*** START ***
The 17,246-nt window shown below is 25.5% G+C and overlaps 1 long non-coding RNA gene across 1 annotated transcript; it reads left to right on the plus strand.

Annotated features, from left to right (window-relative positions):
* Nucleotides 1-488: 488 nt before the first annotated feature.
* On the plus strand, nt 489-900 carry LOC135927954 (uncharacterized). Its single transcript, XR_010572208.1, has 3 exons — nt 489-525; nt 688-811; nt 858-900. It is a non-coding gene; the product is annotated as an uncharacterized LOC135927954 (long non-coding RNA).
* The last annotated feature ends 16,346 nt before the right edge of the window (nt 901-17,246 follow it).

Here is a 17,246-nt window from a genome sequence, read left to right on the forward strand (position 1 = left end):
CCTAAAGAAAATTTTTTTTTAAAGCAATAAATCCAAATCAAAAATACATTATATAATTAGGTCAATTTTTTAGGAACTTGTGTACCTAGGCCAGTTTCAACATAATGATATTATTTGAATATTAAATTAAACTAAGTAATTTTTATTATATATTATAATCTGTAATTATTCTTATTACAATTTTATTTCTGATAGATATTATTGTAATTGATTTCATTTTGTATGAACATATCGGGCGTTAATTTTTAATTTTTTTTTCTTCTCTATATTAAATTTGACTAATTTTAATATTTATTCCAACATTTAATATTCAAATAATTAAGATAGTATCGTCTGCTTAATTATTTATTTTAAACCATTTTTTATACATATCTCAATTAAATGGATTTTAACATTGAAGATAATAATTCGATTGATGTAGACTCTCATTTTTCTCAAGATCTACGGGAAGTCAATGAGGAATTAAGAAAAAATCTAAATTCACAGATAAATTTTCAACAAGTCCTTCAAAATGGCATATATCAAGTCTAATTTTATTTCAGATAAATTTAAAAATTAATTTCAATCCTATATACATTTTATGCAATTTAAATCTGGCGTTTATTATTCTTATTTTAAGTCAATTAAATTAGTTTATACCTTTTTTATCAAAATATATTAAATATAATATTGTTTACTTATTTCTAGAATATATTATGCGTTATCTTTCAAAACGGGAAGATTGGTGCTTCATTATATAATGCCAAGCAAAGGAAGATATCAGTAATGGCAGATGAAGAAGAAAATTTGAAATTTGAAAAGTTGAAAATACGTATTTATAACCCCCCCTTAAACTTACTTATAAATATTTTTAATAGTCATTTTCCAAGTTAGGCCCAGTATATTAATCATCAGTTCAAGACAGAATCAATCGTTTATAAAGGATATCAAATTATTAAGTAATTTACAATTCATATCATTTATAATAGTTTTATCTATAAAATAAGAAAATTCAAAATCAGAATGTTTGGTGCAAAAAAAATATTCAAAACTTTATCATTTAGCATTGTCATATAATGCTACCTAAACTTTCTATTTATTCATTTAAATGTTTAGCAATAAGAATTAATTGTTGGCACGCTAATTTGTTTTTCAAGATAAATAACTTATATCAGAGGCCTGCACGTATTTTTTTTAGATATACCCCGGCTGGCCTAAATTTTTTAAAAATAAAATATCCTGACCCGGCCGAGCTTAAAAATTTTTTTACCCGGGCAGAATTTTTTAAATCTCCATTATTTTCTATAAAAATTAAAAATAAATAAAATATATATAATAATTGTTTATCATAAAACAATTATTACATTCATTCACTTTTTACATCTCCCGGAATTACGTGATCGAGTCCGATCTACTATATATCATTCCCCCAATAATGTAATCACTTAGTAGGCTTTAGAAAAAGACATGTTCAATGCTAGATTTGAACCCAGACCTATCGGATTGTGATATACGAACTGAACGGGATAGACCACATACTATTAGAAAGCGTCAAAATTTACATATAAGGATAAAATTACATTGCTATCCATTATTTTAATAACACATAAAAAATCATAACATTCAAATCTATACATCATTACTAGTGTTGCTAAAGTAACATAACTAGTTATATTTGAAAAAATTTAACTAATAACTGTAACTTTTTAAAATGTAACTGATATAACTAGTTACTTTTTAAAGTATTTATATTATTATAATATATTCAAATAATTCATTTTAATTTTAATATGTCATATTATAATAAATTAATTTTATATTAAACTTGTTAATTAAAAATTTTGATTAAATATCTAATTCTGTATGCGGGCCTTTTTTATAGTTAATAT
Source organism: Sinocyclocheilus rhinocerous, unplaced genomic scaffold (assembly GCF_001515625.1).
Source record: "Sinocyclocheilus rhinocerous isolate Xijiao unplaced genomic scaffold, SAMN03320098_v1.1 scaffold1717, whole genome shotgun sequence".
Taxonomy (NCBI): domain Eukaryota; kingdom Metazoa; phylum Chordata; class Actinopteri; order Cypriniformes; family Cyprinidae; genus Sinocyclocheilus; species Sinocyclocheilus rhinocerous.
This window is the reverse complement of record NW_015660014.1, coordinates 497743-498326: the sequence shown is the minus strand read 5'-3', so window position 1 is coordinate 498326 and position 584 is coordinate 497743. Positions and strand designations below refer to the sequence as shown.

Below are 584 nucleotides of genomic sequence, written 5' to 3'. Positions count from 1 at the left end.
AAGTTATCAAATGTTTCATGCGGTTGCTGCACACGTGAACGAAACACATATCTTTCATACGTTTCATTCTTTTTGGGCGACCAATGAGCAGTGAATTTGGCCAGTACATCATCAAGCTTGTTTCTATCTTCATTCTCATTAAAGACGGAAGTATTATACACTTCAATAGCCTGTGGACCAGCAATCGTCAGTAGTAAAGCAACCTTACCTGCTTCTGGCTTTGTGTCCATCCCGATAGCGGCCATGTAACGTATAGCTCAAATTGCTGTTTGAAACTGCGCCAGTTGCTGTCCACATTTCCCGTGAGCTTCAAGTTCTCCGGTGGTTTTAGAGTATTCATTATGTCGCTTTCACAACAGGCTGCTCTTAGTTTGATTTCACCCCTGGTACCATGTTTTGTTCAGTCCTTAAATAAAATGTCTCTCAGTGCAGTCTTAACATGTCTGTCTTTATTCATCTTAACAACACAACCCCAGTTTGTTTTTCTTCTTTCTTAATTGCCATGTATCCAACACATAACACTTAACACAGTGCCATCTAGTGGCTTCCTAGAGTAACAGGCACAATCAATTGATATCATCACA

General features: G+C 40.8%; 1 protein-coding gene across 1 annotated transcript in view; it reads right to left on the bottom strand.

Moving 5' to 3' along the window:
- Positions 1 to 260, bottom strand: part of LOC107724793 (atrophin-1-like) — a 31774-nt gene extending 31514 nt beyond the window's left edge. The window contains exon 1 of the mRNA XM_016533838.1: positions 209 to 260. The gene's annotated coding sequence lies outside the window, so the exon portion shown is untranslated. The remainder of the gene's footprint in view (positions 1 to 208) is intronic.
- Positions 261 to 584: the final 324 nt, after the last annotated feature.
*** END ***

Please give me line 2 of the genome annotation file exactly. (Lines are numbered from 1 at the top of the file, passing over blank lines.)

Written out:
Annotated features, from left to right (window-relative positions):